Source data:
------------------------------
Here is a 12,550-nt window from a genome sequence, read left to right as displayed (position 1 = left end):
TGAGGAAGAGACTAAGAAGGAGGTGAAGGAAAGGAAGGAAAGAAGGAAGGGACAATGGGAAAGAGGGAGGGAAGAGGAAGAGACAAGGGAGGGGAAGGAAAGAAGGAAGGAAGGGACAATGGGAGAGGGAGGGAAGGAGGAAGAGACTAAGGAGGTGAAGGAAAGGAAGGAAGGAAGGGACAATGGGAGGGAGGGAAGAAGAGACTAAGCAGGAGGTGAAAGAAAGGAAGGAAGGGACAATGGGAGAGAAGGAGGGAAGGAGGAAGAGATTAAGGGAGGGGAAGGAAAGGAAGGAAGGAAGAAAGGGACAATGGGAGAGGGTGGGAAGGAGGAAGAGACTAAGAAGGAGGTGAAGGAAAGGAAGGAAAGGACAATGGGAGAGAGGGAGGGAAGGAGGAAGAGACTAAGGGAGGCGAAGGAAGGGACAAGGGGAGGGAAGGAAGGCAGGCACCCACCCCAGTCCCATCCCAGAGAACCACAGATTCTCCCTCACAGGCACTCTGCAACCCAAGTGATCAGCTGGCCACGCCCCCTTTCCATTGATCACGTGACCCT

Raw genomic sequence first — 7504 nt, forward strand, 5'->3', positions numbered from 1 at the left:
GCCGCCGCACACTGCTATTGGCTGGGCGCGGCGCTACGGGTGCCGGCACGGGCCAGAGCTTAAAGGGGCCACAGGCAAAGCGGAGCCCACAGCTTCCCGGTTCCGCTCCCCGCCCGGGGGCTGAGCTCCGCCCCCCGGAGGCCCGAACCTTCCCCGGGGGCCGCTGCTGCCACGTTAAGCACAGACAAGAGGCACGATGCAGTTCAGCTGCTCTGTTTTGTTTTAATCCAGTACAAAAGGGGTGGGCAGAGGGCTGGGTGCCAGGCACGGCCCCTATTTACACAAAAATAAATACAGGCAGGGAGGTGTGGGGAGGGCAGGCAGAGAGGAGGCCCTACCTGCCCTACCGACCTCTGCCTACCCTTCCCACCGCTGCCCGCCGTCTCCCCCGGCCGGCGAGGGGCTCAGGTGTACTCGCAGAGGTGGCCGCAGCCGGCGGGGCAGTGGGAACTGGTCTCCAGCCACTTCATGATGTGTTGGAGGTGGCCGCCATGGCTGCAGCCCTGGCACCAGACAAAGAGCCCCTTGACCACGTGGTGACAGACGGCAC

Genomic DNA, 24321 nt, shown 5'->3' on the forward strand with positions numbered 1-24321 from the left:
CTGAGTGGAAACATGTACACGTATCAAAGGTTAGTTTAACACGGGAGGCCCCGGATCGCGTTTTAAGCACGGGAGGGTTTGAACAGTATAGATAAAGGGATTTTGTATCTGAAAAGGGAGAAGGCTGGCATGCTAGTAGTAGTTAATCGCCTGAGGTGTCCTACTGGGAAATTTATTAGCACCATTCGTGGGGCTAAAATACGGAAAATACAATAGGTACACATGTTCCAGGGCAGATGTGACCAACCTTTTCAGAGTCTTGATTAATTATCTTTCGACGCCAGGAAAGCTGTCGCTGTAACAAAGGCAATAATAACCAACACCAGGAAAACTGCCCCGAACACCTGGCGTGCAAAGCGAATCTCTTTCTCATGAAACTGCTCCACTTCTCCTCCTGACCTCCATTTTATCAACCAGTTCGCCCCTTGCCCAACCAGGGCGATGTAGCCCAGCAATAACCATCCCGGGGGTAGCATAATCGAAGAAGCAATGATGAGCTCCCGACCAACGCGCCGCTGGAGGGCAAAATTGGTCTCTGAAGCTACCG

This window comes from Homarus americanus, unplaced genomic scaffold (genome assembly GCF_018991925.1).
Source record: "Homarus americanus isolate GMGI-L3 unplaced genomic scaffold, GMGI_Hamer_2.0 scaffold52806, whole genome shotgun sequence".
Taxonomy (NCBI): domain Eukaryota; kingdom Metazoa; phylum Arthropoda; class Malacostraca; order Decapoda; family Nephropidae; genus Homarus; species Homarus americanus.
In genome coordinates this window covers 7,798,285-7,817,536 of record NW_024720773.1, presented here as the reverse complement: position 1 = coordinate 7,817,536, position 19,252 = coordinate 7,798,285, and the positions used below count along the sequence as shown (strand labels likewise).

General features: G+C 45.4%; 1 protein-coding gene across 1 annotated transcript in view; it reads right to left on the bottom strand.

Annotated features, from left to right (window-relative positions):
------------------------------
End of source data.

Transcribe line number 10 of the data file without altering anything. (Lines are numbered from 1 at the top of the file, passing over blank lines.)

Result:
In genome coordinates this window covers 7,798,285-7,817,536 of record NW_024720773.1, presented here as the reverse complement: position 1 = coordinate 7,817,536, position 19,252 = coordinate 7,798,285, and the positions used below count along the sequence as shown (strand labels likewise).